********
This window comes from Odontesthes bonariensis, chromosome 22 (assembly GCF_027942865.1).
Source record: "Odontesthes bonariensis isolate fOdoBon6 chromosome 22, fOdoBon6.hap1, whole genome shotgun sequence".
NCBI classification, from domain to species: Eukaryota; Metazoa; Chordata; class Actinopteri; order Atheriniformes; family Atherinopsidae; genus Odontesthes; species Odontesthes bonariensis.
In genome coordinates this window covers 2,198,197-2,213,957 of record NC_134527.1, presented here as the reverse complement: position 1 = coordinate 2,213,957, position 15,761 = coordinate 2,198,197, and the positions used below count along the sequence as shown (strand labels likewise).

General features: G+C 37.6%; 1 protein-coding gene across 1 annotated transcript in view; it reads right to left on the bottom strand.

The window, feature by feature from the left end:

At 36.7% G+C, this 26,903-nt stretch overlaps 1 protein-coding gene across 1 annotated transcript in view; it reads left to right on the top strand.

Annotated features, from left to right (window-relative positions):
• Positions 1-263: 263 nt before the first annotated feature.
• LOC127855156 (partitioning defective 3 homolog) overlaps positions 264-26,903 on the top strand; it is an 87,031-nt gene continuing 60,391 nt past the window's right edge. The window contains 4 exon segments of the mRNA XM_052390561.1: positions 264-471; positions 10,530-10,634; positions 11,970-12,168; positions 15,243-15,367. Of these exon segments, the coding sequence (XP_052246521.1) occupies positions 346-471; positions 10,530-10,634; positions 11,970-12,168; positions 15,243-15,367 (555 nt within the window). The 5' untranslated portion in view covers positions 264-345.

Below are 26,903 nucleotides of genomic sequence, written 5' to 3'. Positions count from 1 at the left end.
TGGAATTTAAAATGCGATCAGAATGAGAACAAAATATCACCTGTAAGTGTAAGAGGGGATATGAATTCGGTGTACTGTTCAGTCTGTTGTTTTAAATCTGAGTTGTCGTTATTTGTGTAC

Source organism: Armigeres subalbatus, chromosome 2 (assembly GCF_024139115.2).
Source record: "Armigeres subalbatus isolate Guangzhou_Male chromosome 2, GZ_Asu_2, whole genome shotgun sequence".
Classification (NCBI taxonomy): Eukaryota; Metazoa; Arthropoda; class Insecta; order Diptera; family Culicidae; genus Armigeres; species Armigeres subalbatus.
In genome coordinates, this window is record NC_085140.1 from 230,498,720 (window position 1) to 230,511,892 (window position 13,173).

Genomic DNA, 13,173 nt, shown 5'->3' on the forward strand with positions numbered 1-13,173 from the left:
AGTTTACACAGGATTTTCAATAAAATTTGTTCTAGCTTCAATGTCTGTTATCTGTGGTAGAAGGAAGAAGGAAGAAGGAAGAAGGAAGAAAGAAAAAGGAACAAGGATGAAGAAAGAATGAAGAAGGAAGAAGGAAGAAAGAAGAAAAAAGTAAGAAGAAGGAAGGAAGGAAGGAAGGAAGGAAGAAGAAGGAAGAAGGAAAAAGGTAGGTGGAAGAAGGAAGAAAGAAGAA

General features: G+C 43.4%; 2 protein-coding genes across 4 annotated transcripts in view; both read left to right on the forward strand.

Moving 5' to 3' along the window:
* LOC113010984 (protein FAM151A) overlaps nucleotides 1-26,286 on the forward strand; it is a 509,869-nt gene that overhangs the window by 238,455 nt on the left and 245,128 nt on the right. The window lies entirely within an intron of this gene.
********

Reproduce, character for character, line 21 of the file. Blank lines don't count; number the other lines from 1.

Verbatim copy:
* LOC113010984 (protein FAM151A) overlaps nucleotides 1-26,286 on the forward strand; it is a 509,869-nt gene that overhangs the window by 238,455 nt on the left and 245,128 nt on the right. The window lies entirely within an intron of this gene.